So to bring this back, the answer is the Olympic lifts aren’t necessary for athletic development, but they sure do help. If you don’t know how to teach the lifts, I suggest taking a certification and finding a qualified coach in your area to fine tune your skills. I would hope that this article would encourage all of us to not have a dogmatic approach to our training and philosophies. There are multiple ways to reach a goal. It doesn’t matter what road you take. All that matter is that you reach that goal. We all want our athletes to get stronger. The best way for that to happen is to maintain a mindset open to learning. We owe it our athletes to never stop our quest of knowledge.

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Guys and Gals if you want to learn all that it takes to build champion athletes, Zach Even-Esh and I are getting together for two dual certifications this year. Check them out at ⇒ Mash and Even-Esh Unite

March 17th and 18th at the Mash Compound in Clemmons, NC

June 10th and 11th at Underground Strength and Conditioning in Manasquan, NJ

Here’s what to expect:

• 1) Athlete Warm Ups & Assessments / Large Group Training
• 2) Bodyweight & Jump Training for Athletes (Sport + Strength Athletes)
• 3) Quick Lifts & Assistance Work for Sport & Strength Athletes (Barbell / Dumbbells)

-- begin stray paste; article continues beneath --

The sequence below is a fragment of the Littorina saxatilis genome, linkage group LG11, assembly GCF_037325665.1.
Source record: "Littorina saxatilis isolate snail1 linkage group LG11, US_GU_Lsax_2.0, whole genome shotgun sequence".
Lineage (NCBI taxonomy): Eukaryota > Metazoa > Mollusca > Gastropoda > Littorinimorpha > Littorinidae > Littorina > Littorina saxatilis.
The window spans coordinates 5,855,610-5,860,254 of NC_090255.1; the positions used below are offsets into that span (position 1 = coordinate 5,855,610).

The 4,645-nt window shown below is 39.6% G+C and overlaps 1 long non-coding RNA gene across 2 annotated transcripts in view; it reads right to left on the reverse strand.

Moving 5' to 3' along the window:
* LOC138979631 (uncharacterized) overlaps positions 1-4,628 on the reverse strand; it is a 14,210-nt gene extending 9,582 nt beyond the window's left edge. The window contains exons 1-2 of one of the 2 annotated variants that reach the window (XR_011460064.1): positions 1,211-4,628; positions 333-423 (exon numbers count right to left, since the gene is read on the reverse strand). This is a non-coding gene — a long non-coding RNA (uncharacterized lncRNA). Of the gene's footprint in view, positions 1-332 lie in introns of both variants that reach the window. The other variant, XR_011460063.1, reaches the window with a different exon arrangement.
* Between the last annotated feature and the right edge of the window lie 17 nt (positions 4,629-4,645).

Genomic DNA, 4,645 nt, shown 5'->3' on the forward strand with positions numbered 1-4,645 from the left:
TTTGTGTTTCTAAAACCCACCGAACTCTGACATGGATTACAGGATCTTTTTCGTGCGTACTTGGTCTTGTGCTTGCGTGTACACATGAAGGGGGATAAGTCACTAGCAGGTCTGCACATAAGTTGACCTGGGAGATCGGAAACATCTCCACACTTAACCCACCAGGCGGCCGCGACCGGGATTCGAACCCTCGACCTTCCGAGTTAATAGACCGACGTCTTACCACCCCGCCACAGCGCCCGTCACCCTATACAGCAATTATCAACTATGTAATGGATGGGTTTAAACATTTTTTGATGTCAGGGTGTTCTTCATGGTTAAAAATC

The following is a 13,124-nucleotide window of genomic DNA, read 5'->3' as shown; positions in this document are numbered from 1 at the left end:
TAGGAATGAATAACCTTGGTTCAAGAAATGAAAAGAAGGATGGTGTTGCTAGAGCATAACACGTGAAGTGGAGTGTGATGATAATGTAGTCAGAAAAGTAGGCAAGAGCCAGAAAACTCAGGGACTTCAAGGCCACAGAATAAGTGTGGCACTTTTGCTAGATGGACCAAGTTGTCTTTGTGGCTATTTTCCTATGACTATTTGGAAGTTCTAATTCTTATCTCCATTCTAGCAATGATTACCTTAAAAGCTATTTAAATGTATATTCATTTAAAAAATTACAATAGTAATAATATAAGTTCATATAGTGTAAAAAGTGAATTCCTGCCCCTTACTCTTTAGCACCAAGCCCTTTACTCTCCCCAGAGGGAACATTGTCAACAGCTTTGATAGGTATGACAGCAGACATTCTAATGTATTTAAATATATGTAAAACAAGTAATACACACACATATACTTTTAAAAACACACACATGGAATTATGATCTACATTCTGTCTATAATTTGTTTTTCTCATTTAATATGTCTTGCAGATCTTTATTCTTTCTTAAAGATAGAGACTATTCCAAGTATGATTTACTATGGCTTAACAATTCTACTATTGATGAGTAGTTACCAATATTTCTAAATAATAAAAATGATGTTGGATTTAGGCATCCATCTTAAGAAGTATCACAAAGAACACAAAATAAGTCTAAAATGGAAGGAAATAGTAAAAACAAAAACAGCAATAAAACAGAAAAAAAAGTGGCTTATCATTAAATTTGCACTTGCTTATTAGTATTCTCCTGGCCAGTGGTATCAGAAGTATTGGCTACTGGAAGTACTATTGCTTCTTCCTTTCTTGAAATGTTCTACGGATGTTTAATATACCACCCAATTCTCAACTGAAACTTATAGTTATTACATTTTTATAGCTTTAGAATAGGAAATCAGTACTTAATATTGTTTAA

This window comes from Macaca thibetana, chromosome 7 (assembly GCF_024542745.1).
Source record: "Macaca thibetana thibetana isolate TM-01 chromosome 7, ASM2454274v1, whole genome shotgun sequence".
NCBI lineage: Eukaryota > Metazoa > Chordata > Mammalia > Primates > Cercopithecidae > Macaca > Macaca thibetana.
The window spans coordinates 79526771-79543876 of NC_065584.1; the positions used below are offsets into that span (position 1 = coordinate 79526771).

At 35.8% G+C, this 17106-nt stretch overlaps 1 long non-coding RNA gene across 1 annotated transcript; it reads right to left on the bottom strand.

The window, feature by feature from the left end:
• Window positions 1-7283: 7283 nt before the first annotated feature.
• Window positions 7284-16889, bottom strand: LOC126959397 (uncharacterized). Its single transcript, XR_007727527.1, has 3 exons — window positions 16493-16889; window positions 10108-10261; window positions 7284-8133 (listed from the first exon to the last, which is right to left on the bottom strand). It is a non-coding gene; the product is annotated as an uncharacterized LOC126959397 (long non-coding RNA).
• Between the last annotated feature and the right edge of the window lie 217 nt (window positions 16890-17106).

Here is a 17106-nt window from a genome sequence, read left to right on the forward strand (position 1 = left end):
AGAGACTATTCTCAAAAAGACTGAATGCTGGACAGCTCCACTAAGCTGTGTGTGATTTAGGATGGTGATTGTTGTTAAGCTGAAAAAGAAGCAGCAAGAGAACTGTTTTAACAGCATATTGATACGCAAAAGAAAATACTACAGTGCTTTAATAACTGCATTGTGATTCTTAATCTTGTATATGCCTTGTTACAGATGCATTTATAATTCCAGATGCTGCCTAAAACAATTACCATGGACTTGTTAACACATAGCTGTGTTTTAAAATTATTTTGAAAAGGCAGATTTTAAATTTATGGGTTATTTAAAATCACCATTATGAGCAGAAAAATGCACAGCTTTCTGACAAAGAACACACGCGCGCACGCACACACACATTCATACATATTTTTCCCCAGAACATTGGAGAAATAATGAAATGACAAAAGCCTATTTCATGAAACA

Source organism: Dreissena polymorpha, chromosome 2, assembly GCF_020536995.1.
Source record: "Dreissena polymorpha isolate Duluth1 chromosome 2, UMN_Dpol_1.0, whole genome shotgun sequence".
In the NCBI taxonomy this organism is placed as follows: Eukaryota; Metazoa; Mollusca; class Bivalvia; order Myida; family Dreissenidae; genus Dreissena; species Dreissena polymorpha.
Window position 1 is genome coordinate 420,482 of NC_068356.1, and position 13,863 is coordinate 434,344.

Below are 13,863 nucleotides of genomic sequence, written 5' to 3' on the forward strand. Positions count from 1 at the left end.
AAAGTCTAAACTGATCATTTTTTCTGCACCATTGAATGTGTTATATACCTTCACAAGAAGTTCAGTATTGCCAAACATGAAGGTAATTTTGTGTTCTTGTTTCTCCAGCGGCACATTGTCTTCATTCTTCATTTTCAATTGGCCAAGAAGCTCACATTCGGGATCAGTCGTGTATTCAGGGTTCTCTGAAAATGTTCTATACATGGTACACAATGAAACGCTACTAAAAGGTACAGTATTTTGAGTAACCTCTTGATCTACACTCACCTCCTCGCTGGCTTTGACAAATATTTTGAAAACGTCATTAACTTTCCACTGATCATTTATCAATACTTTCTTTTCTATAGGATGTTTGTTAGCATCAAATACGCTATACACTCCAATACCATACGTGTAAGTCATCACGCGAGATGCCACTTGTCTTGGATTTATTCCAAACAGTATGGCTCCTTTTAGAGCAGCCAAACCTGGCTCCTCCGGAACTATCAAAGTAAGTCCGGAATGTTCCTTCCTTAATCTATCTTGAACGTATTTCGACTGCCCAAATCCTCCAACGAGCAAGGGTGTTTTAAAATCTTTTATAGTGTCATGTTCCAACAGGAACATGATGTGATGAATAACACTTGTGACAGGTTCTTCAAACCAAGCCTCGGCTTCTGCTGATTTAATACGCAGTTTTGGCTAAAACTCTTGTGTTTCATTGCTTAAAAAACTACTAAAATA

• 4) Program Design for Athletes from Youth to D1 to Olympic Hopefuls
• 5. Snatch basics and teaching progressions
• 6. Clean basics and teaching progressions
• 7. Squat Programming and Tricks
• 8. Deadlift Programming and Tricks
• 9. Controlling and demanding the respect of groups
• 10. The business of Private Coaching

Extras-

• This will certify you as an official Underground Strength Coach
• This will certify you for the Mash Mafia Learn 2 Lift Cert

Find out more at:

www.MashElite.com/seminars/

Odd Objects for Athletic Development

Guys and Gals if you want to learn all that it takes to build champion athletes, Zach Even-Esh and I are getting together for two dual certifications this year. Check them out at ⇒ Mash and Even-Esh Unite

March 17th and 18th at the Mash Compound in Clemmons, NC

June 10th and 11th at Underground Strength and Conditioning in Manasquan, NJ

Odd Objects for Athletic Development

Obviously I am a huge proponent of the barbell. When I am training my football players, soccer athletes, and all other sport athletes, I like to use the barbell as a staple of their program. Squats, cleans, and presses produce strength, power, and speed. The barbell is measureable, which is another reason that I like using it.